Got my books from Amazon.co.jp in 3 Days to Poland. Yuupiii!

8 Likes

My main question about the ask readers is why do all the animals die?

And what is up with the O Henry translations? He’s a chore to read in English, Japanese does not help…

3 Likes

I have noticed a trend among the Japanese fairytales and folk lore stories I have read (both in graded readers and elsewhere): they are often sad and far too often tragedies. Almost no one escapes in the nick of time.

6 Likes

I find our fairytales here in Europe quite grim as well though, I don’t feel it’s just a Japanese thing :thinking: I think fairytales are often dark as they were supposed to teach children lessons about why they shouldn’t do whatever the point in the story is.

I know the Disney interpretations have happy endings but the original versions of the likes of The Little Mermaid, Snow White and Sleeping Beauty are a lot darker.

2 Likes

Ah yes, many of the fairytales we grew up with have been re-written for sure!
They are quite dark!

My sister had a whole series of fairytale books for her kids. When reading for her toddler I decided to take one of the books out to my sister and told her to hide it away until she’s older. Every story in that book was absolutely horrible with death and cannibalism with not a single trace of hope! And that despite being against “Disneyfying” all the tales, these were NOT meant for children! In fact many Fairytales are for adults.

3 Likes

That is true. But the protagonist does often manage to get out of it, such as Little Red Riding Hood and others. Not saying they ended happily ever after, but they also didn’t tend to end: and everyone died, or the love of their life died, or than they were forever sad. Which I feel like a lot of Japanese ones kinda imply or even states.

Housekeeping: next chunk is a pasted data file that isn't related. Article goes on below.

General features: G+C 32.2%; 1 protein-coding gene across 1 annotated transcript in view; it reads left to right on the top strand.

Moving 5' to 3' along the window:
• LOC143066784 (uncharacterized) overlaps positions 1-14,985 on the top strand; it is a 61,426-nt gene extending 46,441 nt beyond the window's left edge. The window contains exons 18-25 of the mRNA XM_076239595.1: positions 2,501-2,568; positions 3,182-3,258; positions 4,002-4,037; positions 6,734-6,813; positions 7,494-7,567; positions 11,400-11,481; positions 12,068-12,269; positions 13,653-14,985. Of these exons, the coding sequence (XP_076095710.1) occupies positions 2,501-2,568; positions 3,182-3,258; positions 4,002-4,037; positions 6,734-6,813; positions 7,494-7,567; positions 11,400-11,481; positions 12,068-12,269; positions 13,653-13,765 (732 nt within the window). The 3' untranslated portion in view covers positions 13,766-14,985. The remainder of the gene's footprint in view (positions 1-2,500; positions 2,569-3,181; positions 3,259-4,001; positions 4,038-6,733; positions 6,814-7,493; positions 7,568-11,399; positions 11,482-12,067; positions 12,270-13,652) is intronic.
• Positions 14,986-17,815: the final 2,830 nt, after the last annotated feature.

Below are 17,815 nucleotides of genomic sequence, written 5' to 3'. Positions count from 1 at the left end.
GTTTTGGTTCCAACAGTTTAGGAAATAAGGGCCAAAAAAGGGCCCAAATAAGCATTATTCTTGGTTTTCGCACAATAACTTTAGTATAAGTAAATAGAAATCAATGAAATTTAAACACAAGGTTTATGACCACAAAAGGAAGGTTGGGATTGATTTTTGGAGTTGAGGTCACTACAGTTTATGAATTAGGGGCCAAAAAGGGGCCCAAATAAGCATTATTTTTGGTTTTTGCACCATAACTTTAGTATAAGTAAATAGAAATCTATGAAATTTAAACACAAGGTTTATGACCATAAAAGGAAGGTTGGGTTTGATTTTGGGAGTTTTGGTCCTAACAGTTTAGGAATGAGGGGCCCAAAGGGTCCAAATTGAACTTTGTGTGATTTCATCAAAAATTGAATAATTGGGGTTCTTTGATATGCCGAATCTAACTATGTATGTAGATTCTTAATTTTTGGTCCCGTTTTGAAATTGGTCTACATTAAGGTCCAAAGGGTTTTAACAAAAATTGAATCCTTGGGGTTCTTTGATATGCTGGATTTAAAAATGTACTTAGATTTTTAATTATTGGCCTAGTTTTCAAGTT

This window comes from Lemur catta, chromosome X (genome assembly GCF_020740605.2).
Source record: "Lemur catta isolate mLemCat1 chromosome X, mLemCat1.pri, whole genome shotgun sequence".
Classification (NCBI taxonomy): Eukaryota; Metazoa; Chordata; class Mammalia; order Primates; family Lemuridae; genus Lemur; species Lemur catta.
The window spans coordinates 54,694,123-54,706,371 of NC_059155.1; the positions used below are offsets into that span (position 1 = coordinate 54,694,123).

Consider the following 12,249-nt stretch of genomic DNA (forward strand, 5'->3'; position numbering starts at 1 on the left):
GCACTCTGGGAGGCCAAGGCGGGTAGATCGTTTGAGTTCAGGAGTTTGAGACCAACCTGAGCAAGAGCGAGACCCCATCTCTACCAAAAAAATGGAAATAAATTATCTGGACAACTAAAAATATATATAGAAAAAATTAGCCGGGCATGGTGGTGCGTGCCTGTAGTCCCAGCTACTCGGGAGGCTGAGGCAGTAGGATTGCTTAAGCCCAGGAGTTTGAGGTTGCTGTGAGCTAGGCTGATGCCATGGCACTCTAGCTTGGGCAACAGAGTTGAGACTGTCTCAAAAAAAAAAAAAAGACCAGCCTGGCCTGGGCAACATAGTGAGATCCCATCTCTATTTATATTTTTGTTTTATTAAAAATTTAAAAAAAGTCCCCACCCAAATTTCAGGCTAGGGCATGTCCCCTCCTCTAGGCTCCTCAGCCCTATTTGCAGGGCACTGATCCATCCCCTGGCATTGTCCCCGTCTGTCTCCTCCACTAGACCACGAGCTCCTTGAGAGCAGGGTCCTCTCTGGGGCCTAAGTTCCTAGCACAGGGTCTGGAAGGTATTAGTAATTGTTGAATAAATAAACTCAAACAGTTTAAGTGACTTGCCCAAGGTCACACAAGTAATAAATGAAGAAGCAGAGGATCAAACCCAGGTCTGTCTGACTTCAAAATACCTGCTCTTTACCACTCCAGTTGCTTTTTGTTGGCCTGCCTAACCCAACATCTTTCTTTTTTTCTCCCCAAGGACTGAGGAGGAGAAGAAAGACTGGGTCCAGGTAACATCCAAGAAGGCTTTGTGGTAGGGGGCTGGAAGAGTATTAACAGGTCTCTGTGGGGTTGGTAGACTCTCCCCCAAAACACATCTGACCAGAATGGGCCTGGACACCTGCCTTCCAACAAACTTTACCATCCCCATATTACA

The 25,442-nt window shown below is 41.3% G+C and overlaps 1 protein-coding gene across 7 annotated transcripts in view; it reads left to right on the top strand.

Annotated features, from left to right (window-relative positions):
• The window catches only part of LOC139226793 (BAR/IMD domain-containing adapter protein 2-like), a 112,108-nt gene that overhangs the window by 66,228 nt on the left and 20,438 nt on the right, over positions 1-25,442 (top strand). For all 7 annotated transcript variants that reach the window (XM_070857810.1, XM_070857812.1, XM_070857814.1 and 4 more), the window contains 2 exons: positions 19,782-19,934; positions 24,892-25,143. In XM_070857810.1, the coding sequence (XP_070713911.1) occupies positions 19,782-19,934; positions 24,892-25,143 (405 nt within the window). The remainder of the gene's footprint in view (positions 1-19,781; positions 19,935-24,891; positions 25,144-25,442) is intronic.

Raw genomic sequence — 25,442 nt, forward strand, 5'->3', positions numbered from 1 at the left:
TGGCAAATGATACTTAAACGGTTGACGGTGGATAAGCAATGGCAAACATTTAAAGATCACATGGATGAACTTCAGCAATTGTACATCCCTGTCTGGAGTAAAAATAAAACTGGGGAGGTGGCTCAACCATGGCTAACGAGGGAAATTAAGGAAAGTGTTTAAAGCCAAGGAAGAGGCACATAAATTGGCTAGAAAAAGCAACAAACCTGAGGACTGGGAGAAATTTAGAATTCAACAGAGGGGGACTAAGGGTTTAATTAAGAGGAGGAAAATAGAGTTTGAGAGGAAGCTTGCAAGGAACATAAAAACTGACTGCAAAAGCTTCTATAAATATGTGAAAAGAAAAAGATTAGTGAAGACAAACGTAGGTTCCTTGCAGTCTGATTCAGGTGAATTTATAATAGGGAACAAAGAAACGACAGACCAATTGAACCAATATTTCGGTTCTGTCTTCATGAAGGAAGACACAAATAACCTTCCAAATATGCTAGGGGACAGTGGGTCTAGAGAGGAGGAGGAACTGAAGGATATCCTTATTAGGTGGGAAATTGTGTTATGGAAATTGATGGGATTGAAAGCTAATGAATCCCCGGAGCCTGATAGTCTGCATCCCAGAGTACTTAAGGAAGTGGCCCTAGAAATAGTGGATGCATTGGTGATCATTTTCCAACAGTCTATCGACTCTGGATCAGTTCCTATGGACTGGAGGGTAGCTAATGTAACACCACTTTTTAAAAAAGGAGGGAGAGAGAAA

I also remember folk lore tales from my childhood, and whether they were sanitized for children or Swedish ones just tend to let the hero escape without serious heartbreak, well, I’d have to look into them as an adult to know. Although I know we have many mythological creatures that are mostly about killing people or making them insane, so…

But even outside fairytales and such I’ve found a certain fondness for sad stories among Japanese stories, which is not my cup of tea. :disappointed:
(Obviously not everything, but stories I was handed in Japanese class in Japan, or writing assignments I was asked for, often had a focus on sad and/or negative experiences.)

4 Likes

Many of our fairytales, including Little Red Riding Hood, has been sanitised too.
Some versions, probably the more original, leaves them eaten and the wolf “lives happily” instead. No, the versions where they get rescued is a sanitised version for kids :wink:
Also the story (the action of getting swallowed specifically) is a euphemism for sex, the red hood a symbol of fertility (or getting their first period). The story is supposed to warn young adults/pre-teens against “predators” who wants to rape them. Getting saved after makes no sense.

3 Likes